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Empty
 one year ago
When is this true?
$$\frac{\Omega(n)}{2} \le \frac{\log_2(n)}{LD(n)}$$
functions:
$$\Omega(n) = \text{Total number of prime divisors of n}$$
$$LD(n) = \text{Least prime divisor of n}$$
Empty
 one year ago
When is this true? $$\frac{\Omega(n)}{2} \le \frac{\log_2(n)}{LD(n)}$$ functions: $$\Omega(n) = \text{Total number of prime divisors of n}$$ $$LD(n) = \text{Least prime divisor of n}$$

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Empty
 one year ago
Best ResponseYou've already chosen the best response.0Even approximate bounds are good I'm just sorta playing around with something weird I found.

anonymous
 one year ago
Best ResponseYou've already chosen the best response.0( I have no Idea what this is sorry haha )

nincompoop
 one year ago
Best ResponseYou've already chosen the best response.0that omega is a sample space? lol

Empty
 one year ago
Best ResponseYou've already chosen the best response.0Nope it's a function that counts the total prime divisors of a number, it's also fully additive which means: $$\Omega(ab)=\Omega(a)+\Omega(b)$$ So an easy way to test it is just try out an example, $$\Omega(20)=3$$ $$\Omega(5)=1$$ $$\Omega(2)=1$$ Yeah works out :P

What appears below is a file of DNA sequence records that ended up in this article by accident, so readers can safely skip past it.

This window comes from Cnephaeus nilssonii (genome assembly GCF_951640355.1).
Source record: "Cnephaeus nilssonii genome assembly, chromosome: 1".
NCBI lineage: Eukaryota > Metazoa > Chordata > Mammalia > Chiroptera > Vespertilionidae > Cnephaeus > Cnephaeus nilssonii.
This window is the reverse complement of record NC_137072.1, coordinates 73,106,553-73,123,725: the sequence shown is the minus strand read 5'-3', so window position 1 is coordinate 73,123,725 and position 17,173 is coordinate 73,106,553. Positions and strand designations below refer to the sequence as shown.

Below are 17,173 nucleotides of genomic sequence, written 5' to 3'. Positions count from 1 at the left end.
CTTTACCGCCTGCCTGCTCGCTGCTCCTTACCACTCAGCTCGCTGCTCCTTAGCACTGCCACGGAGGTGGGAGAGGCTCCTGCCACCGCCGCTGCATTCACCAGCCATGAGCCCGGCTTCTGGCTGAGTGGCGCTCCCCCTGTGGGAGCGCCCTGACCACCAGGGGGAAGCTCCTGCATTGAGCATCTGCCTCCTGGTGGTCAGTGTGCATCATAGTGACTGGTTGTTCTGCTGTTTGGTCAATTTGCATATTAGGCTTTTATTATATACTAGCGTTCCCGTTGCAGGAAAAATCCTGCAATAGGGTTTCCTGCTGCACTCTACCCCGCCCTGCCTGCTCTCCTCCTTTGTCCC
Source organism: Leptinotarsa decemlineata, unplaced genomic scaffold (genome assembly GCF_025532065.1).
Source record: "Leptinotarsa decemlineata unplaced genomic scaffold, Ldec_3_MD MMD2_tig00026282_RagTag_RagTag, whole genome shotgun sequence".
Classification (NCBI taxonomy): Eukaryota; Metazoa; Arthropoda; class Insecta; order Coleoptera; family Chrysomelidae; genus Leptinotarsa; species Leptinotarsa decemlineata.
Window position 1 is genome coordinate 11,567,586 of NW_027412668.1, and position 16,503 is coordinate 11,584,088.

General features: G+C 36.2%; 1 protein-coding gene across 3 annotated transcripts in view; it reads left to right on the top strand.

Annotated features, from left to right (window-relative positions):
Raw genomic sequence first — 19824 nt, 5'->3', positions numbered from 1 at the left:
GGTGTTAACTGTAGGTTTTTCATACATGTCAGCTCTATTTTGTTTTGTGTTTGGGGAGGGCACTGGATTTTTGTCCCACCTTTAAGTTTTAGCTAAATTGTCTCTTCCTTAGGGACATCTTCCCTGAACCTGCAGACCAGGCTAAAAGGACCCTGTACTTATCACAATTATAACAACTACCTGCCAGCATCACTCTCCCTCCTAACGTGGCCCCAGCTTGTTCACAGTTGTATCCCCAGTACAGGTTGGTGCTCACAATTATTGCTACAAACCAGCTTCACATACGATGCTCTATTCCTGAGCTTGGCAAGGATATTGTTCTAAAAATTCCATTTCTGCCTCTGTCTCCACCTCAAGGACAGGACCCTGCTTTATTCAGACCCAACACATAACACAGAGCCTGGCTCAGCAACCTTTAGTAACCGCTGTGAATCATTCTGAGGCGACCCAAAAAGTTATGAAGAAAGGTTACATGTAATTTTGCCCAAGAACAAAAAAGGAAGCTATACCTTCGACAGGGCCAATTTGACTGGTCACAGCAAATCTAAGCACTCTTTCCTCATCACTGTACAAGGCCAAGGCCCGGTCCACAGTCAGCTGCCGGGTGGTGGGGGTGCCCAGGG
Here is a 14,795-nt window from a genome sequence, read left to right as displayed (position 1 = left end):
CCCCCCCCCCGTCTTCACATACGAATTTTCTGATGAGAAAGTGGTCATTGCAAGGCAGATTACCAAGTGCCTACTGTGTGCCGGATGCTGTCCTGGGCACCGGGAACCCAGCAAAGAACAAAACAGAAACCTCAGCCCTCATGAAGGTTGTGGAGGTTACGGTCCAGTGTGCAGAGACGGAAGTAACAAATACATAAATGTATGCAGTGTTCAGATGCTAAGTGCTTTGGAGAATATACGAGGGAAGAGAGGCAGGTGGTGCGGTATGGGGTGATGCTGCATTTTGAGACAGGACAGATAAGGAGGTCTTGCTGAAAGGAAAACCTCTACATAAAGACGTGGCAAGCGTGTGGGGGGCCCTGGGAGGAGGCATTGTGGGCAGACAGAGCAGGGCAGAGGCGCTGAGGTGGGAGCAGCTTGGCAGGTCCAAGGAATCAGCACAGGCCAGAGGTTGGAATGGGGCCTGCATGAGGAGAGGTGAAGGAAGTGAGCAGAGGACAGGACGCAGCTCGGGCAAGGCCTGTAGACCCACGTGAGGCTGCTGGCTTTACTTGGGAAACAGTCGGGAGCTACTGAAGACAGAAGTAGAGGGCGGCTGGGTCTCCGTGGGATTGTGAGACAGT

Empty
 one year ago
Best ResponseYou've already chosen the best response.0I can explain it better I sorta just threw all this out there I don't know if I'm being vague or not cause I literally stayed up all night haha. I don't really know what I've explained well enough for someone new to seeing this, I've been looking at this the past 3 days or so off and on so it became second nature to me. I have to say, if the individual functions involved aren't stupid and simple then I have made a mistake in how I explained them haha.

anonymous
 one year ago
Best ResponseYou've already chosen the best response.0well, \(\log_2(p_1^{n_1} \cdots p_k^{n_k})=n_1\log_2(p_1)+\dots+n_k\log_2(p_k)\) so we we can bound it between \(N\log_2(p_1)\) and \(N\log_2(p_k)\) where \(N=n_1+\dots+n_k\) and \(p_1,\dots,p_k\) are in ascending order, so \(p_1\) is the least prime divisor here. this gives us: $$N\log_2(p_1)\le\log_2(p_1^{n_1}\cdots p_k^{n_k})\\\frac{N\log_2(p_1)}{p_1}\le\log_2(p_1^{n_1}\cdots p_k^{n_k})$$

anonymous